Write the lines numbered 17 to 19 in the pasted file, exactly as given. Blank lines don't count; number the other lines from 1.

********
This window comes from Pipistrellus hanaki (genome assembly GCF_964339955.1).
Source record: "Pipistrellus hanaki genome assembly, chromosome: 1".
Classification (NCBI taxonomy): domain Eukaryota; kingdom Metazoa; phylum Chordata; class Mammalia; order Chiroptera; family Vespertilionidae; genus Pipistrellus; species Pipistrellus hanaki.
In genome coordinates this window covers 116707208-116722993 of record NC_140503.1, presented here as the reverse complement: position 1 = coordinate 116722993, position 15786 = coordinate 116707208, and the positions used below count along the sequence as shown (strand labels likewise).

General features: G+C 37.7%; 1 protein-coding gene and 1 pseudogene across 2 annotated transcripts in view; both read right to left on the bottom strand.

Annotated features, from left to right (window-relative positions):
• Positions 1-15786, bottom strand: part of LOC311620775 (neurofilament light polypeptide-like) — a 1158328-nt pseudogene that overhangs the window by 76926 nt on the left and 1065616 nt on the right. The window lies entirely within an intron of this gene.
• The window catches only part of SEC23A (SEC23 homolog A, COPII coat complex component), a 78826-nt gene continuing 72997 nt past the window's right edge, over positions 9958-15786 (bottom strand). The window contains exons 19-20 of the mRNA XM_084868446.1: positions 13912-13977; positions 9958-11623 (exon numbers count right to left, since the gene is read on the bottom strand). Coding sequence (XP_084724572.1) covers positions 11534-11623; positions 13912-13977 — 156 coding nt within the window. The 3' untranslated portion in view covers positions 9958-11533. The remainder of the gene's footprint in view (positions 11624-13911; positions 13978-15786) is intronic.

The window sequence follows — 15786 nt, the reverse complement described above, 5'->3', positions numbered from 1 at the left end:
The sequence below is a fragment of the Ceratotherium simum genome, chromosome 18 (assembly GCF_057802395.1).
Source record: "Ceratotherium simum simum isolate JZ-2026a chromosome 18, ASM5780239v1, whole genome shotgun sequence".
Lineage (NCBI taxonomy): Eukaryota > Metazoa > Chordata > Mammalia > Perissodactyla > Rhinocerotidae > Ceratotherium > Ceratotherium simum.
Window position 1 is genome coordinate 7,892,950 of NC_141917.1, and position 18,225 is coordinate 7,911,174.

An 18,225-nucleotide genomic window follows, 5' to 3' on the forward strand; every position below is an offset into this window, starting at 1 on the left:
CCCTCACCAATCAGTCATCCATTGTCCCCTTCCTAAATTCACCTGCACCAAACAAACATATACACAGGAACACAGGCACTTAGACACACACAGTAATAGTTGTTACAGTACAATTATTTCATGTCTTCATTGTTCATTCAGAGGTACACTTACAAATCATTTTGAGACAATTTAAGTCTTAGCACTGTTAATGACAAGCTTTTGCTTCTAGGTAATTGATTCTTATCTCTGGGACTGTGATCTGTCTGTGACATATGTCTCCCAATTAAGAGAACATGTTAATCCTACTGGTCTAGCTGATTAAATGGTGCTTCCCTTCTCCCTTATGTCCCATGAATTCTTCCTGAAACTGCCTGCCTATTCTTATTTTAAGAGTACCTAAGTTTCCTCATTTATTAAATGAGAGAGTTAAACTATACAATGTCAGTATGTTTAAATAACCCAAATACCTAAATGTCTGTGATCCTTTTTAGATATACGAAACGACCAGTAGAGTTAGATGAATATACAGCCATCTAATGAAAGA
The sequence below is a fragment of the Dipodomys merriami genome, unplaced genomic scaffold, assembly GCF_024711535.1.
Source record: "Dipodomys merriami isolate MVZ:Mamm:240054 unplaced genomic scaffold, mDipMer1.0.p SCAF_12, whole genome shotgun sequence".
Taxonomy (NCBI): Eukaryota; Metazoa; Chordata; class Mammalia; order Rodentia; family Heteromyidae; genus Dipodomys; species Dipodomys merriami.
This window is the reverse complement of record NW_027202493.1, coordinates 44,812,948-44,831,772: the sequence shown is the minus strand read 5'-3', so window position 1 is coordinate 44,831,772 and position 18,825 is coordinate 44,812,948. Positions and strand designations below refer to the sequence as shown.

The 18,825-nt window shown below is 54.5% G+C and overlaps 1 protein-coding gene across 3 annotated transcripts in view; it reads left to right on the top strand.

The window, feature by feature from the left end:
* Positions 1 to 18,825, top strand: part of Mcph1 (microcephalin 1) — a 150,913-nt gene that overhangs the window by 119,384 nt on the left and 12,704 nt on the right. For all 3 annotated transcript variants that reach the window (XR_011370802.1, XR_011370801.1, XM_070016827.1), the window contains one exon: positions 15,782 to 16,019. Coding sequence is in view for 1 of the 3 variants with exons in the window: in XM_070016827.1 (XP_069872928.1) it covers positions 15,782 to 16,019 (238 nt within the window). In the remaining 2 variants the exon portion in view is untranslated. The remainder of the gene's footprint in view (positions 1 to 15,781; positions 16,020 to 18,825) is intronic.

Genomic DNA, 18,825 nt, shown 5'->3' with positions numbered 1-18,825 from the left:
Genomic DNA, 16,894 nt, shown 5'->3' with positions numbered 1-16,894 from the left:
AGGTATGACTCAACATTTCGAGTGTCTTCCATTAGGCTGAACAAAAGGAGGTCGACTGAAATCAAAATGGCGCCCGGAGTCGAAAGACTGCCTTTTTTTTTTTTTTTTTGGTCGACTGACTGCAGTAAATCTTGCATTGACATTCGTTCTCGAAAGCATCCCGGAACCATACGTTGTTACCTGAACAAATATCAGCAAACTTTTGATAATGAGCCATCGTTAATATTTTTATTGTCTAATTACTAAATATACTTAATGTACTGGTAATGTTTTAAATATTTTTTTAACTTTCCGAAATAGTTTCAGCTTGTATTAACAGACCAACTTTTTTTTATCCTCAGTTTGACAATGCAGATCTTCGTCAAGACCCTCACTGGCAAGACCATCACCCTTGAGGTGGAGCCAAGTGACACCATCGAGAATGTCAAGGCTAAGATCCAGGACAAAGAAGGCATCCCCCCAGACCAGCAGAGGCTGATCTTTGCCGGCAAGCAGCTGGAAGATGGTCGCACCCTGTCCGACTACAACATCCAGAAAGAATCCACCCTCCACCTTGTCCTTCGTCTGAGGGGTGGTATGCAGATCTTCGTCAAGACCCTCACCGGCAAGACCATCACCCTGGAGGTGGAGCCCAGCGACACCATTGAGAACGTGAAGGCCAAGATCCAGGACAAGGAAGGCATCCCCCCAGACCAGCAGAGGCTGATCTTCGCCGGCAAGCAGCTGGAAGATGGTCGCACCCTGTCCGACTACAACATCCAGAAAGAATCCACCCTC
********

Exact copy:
Source record: "Dipodomys merriami isolate MVZ:Mamm:240054 unplaced genomic scaffold, mDipMer1.0.p SCAF_12, whole genome shotgun sequence".
Taxonomy (NCBI): Eukaryota; Metazoa; Chordata; class Mammalia; order Rodentia; family Heteromyidae; genus Dipodomys; species Dipodomys merriami.
This window is the reverse complement of record NW_027202493.1, coordinates 44,812,948-44,831,772: the sequence shown is the minus strand read 5'-3', so window position 1 is coordinate 44,831,772 and position 18,825 is coordinate 44,812,948. Positions and strand designations below refer to the sequence as shown.